She felt wrongly targeted and then wrongly punished. And she saw no way to clear her name after being “blackballed” by officials.
Foster care officials had removed two nieces from her home after receiving allegations that she was abusing them. They promised, however, that the children would be returned if the charges proved to be unfounded.
But that’s not what happened.
“So, after sixty days, I received a letter saying that it (the investigation) was unfound, that they were gonna’ do nothing but send me another child. And then they shut my house down! How would you fight that?” she told a recent gathering of foster care parents.
“That’s what the foster parents are going through when they get an OSI (Office of Special Investigations) intervention, um, investigation against them,” she explained. “So even though they prove the case and they came back unfounded, once they got that in the system they do not recommend you and you cannot become a foster parent again.”
Other foster parents in the group sympathized with her and recounted similar stories of being “blackballed” after facing unfounded allegations. Why, they wondered, do unfounded allegations remain on foster parents’ records and ultimately force them out of the system?
Their complaints reflect a far-reaching problem for the foster care system as it copes with increased concerns about improper care, increased inspections and a number of allegations that do not pan out. Caught in this vise, foster parents are dropping out of the system, frustrated by the emotional and financial drain of dealing with unfounded allegations, say experts. This leads to high turnover and a decreased pool of available and trained foster parents.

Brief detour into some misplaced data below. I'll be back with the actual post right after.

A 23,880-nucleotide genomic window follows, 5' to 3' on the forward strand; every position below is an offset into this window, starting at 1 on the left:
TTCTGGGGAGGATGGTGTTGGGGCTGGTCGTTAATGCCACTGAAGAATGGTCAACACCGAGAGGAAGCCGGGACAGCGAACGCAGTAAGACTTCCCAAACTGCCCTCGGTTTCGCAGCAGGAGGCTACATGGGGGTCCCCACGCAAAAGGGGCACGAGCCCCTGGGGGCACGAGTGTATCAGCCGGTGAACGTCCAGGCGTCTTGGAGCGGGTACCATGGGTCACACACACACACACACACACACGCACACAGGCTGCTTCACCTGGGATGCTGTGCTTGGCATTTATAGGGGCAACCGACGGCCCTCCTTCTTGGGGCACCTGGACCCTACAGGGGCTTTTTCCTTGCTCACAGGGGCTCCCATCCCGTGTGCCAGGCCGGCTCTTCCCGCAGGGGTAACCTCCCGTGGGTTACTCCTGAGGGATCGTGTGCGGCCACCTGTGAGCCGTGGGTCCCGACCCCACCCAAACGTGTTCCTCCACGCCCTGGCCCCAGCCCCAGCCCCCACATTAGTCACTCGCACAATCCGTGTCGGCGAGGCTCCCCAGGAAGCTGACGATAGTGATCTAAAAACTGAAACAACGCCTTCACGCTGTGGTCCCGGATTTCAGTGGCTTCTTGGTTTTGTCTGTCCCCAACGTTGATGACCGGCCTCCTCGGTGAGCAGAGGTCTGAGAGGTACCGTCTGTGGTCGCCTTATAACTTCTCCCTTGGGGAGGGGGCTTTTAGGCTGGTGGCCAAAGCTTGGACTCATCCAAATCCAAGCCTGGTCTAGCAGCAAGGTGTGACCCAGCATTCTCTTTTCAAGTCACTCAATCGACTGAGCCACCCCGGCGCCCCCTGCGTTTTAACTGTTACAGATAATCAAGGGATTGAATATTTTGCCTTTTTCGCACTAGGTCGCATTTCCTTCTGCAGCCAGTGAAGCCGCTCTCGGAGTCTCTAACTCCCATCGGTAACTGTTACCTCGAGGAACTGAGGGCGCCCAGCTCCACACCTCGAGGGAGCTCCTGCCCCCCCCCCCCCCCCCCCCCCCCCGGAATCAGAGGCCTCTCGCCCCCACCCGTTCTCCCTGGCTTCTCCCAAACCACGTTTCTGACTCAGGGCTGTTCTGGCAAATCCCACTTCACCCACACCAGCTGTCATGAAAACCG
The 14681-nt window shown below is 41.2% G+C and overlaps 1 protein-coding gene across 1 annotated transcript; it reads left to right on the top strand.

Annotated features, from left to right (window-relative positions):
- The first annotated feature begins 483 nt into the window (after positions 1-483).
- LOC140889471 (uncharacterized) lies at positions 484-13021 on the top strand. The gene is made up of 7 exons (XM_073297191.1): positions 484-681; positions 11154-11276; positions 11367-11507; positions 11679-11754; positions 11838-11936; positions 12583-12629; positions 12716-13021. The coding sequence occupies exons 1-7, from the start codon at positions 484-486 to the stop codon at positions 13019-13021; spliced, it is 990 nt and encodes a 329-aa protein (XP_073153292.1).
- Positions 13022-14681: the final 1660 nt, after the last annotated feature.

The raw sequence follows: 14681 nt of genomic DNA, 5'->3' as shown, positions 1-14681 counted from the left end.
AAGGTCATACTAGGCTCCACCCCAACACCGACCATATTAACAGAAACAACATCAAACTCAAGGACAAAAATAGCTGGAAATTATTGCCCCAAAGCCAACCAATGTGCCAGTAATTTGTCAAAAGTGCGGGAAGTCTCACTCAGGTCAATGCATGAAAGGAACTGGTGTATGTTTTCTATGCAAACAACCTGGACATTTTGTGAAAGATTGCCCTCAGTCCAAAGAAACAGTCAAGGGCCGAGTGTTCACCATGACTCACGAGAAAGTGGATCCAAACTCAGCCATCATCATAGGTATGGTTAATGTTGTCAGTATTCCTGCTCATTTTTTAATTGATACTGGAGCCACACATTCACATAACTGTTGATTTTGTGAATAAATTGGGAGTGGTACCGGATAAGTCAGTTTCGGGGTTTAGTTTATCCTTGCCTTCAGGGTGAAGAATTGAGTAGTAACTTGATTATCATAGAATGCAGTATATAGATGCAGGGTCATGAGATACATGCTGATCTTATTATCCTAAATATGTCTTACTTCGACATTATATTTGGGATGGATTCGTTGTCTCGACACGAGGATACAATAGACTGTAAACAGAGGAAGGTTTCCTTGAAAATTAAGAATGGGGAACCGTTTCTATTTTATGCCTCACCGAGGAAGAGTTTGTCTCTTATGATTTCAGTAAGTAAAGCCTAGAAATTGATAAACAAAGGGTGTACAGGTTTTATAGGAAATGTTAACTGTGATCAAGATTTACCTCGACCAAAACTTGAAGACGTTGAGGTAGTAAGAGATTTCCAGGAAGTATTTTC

An Increase in Allegations against Foster Parents
The number of investigations against foster parents is increasing in New York City. Between January 2012 and January 2013, there were 2,208 OSI investigations of allegations of abuse or neglect by foster parents. This represents a 39 percent increase over the number of allegations brought at the start of the year.
Between 2006 and 2011, the substantiated (or evidence confirmed) percentage of children allegedly abused or neglected by foster parents rose from 181 (or 11.7 percent) in 2006 to 243 (17.3 percent) in 2011.
In response, foster care agencies and officials have begun looking at ways to deal with the concerns of families facing investigations. They recognize the need to protect foster parents against unfounded charges and to maintain a pool of caring foster parents while also weeding out placements where children suffer from abuse or neglect.
Spurred by efforts of foster care agencies and the New York City Administration for Children’s Services (ACS), there are efforts under way to work jointly toward more constructive ways of handling investigations of abuse/neglect reports in foster care.
Indeed, almost all involved in the system agree that there’s a need to look at the challenges faced by foster parents under investigation as well as a need to provide better training and support for foster parents.
The problems faced by foster parents and foster care agencies were the focus of a recent report by the Federation of Protestant Welfare Agencies (FPWA), “Foster Parents in Need: Strategies to Improve Foster Parent Training, Support and Retention.”
Noah Franklin is the senior policy analyst for child welfare at the Federation of Protestant Welfare Agencies (FPWA). Previously, he served as the senior policy analyst for The Committee for Hispanic Children and Families, director of policy for Bronx Borough President Adolfo Carrion, Jr., and chief of staff for Council Member G. Oliver Koppell.
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